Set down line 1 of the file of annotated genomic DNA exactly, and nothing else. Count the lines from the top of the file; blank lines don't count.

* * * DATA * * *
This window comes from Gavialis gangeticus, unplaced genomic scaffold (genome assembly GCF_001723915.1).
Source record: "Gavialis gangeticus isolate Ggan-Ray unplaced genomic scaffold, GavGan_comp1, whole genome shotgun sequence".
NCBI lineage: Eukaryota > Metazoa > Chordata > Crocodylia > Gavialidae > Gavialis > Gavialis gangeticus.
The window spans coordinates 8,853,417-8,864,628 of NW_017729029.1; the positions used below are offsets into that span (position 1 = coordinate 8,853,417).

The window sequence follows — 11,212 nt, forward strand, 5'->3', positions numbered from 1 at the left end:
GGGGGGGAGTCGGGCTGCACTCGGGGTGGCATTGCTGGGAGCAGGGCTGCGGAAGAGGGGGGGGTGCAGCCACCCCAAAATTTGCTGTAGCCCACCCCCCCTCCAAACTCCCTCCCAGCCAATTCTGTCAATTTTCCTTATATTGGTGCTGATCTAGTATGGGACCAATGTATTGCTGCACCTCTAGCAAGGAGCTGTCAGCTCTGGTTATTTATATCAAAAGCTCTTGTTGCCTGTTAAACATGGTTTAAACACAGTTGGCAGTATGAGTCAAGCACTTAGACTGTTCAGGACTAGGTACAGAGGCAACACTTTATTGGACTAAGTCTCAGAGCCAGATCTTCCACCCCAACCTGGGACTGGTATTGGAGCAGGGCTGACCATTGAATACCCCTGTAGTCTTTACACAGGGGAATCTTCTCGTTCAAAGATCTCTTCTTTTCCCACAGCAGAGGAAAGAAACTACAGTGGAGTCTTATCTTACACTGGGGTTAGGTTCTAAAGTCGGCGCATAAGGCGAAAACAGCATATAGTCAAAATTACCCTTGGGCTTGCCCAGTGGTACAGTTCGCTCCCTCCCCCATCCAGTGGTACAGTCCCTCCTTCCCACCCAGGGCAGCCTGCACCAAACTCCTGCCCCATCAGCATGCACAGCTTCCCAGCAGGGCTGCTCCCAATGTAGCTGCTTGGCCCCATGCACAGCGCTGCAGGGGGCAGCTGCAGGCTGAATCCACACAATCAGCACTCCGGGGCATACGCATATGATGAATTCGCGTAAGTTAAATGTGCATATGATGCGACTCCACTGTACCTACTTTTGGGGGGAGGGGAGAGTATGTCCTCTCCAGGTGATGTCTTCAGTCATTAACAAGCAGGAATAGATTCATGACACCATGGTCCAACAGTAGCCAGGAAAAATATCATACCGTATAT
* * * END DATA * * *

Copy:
This window comes from Gavialis gangeticus, unplaced genomic scaffold (genome assembly GCF_001723915.1).